Should markets really thank the change in guard at the finance ministry for the $22 billion (over Rs 1 lakh crore) foreign institutional inflow so far this year, or does the FII bull-run have more to do with global economics?
If one were to examine the Indian fundamentals, there is not much to rejoice about.
India's economy is still in the doldrums, despite the October IIP at 8.2 percent which was perhaps the result of a base effect. Even India's chief economic adviser Raghuram Rajan last week acknowledged that mere "Stabilisation is not enough, we need to grow faster."
Also, FIIs are buying at a time when India is slowing and is expected to grow only 5.5-6 percent in the current fiscal.
Even the current account deficit and inflation continue to remain way above comfort levels, which is why interest rates continue to be high. The government in all likelihood is likely to miss the deficit target on the fiscal front.
The reform initiatives by the UPA, which include hike in fuel prices to contain fiscal slippages, liberalising capital account to improve Balance of Payments situation and hiking FDI limit in multi-brand retail and aviation, do suggest the government is getting serious about arresting the downturn, but implementation will still take a while. Yet FIIs are pumping in money into India shares without waiting for a complete economic recovery.
Anand Rathi, chairman of Anand Rathi Financial Services, has termed the reform initiatives as a relief but not a game changer for markets. In an interview toBusiness Standard, he says "The impact of the FDI policy on the markets is largely symbolic and should be viewed as a relief bounce, and not a commencement of a rally."
This is perhaps why domestic institutions have not rekindled faith in the Indian equity markets and have sold equities worth around Rs 42,000 crore, the highest in at least five years.
Even though India received $9 billion between September and November when the government pushed forward its reforms agenda, at around the same time central banks in Europe and the US launched their most aggressive round of quantitative easing by way of bond buying plans and promises of zero interest rates for another three years. An uncapped global liquidity situation will obviously flood markets where economies are expected to rebound faster than Euorpe and the US.
Hence this higher-than-expected FII inflow into the Indian market could well be a reflection of easy availability of money in the global financial system because an enhanced QE3 means more liquidity-fuelled rally into emerging markets that are expected to grow way faster than their western counterparts.
Aarati Krishnan in a column in the Hindu Business Line makes an interesting case. " QE3 announcement sparked off a rise not just in India's Sensex, but in the entire pack of emerging market stocks, as well as commodities ranging from copper to gold.These assets rose in expectation that the free money sloshing around in the developed markets would find its way into riskier 'growth' themes such as commodities and emerging markets, for better returns," she says.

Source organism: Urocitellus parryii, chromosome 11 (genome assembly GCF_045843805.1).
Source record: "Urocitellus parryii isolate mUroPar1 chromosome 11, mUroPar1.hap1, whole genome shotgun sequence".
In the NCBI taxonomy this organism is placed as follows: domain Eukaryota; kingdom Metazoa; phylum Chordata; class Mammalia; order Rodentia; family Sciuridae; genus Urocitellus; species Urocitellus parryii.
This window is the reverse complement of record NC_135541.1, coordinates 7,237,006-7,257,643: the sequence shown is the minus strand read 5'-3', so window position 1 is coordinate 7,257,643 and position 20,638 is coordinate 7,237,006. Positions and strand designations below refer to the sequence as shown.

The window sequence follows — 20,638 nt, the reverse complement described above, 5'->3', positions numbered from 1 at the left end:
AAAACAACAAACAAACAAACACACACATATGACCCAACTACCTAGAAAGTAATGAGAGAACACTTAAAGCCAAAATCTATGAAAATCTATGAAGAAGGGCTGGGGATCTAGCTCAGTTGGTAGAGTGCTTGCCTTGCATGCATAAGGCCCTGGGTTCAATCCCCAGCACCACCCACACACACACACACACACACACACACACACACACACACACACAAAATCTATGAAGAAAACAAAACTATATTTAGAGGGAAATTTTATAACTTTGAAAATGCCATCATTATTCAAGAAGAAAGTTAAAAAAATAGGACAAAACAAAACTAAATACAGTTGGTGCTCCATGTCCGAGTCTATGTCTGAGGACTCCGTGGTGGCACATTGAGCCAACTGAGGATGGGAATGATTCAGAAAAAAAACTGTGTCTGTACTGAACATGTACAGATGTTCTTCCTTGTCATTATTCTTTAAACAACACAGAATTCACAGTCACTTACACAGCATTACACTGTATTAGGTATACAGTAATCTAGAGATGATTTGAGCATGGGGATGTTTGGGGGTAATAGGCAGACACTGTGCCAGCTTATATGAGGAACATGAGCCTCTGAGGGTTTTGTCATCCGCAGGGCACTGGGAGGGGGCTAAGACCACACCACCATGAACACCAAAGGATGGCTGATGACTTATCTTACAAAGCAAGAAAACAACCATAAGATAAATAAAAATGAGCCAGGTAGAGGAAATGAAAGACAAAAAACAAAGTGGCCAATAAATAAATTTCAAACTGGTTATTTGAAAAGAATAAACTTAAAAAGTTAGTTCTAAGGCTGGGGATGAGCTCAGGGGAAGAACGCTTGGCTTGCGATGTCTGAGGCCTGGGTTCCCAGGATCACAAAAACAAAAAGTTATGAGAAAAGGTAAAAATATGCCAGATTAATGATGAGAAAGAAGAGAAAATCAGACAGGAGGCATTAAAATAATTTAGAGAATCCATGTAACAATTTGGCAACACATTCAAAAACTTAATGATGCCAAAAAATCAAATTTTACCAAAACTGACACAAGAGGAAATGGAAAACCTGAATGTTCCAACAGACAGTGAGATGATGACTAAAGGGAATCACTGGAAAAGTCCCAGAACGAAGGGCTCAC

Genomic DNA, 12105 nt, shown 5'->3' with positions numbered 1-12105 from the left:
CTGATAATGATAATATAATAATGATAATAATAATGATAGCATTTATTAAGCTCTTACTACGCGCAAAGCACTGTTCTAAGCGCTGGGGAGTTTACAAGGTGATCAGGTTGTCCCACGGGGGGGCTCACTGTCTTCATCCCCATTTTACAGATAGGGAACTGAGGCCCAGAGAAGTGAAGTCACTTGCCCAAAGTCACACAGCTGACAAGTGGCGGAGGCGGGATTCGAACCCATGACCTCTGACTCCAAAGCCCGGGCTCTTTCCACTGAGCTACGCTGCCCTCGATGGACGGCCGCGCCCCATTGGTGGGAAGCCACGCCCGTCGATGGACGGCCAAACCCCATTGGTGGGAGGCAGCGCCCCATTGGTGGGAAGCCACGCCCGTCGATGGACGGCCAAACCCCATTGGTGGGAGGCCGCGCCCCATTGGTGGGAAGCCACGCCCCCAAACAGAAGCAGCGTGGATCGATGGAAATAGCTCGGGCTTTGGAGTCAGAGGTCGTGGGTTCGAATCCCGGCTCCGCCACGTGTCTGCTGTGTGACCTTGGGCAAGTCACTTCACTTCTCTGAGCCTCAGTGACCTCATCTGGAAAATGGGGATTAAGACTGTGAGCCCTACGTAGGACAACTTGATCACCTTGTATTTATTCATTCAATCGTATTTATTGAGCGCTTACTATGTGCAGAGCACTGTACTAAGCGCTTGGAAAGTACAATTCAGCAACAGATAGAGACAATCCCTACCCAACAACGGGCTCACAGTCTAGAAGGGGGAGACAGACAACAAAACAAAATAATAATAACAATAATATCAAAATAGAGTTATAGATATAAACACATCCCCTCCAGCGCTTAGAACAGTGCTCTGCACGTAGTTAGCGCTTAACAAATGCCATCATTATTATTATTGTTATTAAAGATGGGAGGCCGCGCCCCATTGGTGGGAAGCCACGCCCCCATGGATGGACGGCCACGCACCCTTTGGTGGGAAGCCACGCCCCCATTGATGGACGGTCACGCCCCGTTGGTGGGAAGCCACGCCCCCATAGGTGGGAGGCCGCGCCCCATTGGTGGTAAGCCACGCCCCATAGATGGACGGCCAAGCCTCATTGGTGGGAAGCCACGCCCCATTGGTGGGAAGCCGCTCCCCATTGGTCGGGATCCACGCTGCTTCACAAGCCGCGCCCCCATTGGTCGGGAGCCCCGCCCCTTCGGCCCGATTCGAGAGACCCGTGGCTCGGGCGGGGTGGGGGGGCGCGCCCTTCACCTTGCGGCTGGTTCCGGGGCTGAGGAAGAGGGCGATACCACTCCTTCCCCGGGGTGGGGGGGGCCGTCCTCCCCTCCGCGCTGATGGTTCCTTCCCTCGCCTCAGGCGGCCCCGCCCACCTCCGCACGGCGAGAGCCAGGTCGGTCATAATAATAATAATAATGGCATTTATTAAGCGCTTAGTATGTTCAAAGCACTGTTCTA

This is because India has historically commanded a high share of foreign flows coming into Asia.
According to a report by brokerage Credit Suisse, India and China are likely to be main growth drivers among the BRIC nations and the growth gap between the two is expected to narrow since moderate investment spending and constraints to labour force growth would limit China's growth rate, while, India has the best potential to generate high growth over the longer term.
Even JP Morgan and Chase has picked Indian equities as its top market selection in FY13 among the BRIC nations as the Sensex, which has rallied 18 percent this year, is more than any other benchmark gauges of the BRIC nations.
Moreover, even among the BRIC economies, Brazil's commodity-focused economy has slowed, China's manufacturing data this year confirmed slowdown while there are many concerns about the political transition there. Russia is losing focus among investors due to high concentration of sector risks. Indonesia is the only other emerging nation of comparable size that continues to be attractive to FIIs.
"If India keep on delivering in terms of improving momentum on economic numbers, policy reforms, it should still attract sizeable flows going ahead into next year. I do not think we should be fearful of China taking away some of those allocations," said said Deepesh Pandey, Head - Investments, IIFL Capital, in an interview with CNBC-TV18.
This trend of liquidity flowing into equities is likely to continue in 2013 until the Western markets perk up and India will continue to receive a large chunk of Asia-pacific funds.
However, if Finance Minister P Chidambaram wants this FII love to continue, he has to ensure that the government can back this up with strong fundamentals and kick start the investment cycle, while corporates have to spruce up their balance sheets and pose strong numbers.